In the example above, the clash cover provides that the warranted E&O insurance inures to the benefit of the reinsurance contract. If a bad faith claim is made and the E&O insurance has to respond, it becomes important to understand how that E&O recovery is then allocated to the loss for reinsurance purposes. Let us assume the clash cover contains the following provision.
Recoveries or collectibles from any other form of insurance or reinsurance which protect the Reassured from ECO [extracontractual obligations] shall inure to the benefit of the Reinsurers and shall be deducted from the total amount of ECO obligations for purposes of determining the Net Loss.
Assume also that net loss is defined as follows.
The term "Net Loss" shall mean the actual loss incurred by the Reassured under policies covered hereunder but shall exclude allocated loss adjustment expenses. Such loss shall include sums paid in settlement of claims and suits and in satisfaction of judgments.... Such loss also shall include 90% of any Losses in Excess of Policy Limits and Extra Contractual Obligations, incurred by the Reinsured.
Under this formulation, net loss is defined to include the amounts paid in the underlying personal injury action and also includes 90 percent of ECO losses, but excludes expenses. Assume that the underlying loss was settled before the bad faith claim and that significant expenses were incurred before the ECO claim was finally settled. How is the E&O recovery allocated to the loss?
At least one ceding insurer in a recent dispute took the position that the E&O recovery should be allocated to both indemnity and expense, in the order in which the indemnity and expense was paid. This resulted in a significant billing to the clash cover reinsurer. While there is a certain simplistic logic to that position, it is belied by the reinsurance contract wording in our example. The ceding insurer cannot allocate any of the E&O recovery to expenses paid, regardless of the timing.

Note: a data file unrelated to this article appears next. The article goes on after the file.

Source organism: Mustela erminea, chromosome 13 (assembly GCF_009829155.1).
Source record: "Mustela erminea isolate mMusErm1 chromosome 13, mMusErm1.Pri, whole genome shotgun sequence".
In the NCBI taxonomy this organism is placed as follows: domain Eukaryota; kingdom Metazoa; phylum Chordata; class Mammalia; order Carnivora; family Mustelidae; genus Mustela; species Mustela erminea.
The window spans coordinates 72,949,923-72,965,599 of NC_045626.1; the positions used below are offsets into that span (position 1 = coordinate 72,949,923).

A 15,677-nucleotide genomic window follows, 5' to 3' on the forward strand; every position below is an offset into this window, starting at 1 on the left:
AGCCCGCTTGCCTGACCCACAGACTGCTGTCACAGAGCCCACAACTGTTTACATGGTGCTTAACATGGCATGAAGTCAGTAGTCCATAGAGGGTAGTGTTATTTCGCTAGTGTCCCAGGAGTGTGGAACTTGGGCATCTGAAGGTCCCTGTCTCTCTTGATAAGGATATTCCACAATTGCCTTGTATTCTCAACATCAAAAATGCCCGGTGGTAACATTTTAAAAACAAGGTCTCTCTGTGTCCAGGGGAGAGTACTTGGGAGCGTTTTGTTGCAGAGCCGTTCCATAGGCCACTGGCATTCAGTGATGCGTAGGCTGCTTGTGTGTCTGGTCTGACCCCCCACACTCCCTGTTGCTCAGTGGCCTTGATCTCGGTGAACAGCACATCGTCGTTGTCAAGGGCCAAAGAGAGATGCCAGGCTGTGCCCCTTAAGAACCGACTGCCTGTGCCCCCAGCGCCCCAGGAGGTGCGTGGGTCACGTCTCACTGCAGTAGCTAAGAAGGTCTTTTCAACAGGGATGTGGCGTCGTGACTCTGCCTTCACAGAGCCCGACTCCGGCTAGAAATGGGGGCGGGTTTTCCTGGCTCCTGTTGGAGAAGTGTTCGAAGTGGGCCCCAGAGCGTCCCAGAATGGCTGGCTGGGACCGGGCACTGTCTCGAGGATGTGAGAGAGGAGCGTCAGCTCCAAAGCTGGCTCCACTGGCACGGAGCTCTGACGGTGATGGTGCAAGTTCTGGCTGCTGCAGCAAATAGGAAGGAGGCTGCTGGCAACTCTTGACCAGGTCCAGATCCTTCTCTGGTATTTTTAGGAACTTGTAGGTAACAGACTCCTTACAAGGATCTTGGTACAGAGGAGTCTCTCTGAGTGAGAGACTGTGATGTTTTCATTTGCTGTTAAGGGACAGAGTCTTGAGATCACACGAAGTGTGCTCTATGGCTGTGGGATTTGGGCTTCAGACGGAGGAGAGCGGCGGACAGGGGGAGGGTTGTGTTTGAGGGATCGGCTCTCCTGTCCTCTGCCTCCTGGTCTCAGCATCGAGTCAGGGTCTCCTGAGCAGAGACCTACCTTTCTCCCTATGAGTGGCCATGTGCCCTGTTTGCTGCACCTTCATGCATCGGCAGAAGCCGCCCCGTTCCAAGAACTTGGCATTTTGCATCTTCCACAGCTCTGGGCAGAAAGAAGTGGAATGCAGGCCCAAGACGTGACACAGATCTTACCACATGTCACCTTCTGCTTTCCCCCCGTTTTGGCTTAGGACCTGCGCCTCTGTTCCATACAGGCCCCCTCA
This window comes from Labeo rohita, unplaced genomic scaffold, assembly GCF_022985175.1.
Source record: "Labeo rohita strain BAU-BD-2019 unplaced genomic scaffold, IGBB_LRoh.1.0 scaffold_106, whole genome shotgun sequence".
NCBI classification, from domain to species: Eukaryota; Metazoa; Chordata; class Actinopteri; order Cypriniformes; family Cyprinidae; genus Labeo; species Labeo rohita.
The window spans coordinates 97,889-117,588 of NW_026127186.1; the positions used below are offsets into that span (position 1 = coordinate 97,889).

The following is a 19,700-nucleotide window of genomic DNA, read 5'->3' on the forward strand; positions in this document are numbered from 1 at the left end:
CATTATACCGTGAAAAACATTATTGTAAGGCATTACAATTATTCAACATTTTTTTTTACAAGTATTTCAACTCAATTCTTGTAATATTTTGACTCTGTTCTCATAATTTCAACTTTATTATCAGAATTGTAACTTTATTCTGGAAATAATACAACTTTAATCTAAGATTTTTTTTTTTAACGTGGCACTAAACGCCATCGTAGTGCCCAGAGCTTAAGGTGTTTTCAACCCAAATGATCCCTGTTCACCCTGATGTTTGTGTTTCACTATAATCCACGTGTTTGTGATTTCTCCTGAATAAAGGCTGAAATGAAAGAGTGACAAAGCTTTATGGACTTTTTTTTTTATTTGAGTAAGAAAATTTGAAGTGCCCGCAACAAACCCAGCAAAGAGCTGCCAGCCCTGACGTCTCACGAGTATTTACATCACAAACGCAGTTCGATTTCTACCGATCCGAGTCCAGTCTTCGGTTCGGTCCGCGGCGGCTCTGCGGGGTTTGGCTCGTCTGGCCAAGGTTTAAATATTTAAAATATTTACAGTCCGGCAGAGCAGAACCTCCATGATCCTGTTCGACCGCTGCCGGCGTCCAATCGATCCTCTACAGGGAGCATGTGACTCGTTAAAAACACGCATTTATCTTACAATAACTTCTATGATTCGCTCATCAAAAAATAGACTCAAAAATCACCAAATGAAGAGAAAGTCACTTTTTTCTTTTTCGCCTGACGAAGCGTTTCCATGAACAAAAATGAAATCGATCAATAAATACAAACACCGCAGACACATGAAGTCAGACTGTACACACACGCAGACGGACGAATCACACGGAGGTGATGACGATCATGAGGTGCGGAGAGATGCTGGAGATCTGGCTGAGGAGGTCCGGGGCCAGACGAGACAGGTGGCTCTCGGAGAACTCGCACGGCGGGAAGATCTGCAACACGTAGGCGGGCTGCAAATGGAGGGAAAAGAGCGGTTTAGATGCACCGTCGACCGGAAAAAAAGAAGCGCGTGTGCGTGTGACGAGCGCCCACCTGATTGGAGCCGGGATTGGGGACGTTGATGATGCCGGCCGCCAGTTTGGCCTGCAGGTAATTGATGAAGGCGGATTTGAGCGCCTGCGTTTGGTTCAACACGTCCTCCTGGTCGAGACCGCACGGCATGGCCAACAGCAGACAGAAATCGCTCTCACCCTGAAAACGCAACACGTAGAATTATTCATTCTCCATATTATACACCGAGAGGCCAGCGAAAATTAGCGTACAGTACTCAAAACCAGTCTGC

In this example, net loss specifically excludes expense, and the E&O recovery must be deducted from the total amount of ECO obligations in determining the net loss. Thus, net loss is the total of the underlying indemnity payments ($2 million) and the ECO loss ($6 million) (totaling $8 million). The underlying excess-of-loss reinsurance covers the $2 million indemnity losses, which is subtracted from any reinsurance recovery calculation. The $5 million E&O recovery must then be subtracted from the remaining $6 million net loss (the ECO loss), regardless of whether the bad faith settlement was paid after the ceding insurer incurred millions in allocated loss adjustment expenses. In this example, the clash cover would only be responsible for $1 million (and a proportion of the expenses because of the net loss payment).
Clash covers offer catastrophic protection to ceding insurers, including catastrophic bad faith claims. Where a clash cover is being used to protect against bad faith claims, it is crucial to understand how the clash cover limits apply, whether inuring E&O insurance effectively increases the attachment point of the clash cover, and how any recovery from the E&O insurance will apply when calculating net loss under the clash cover reinsurance contract.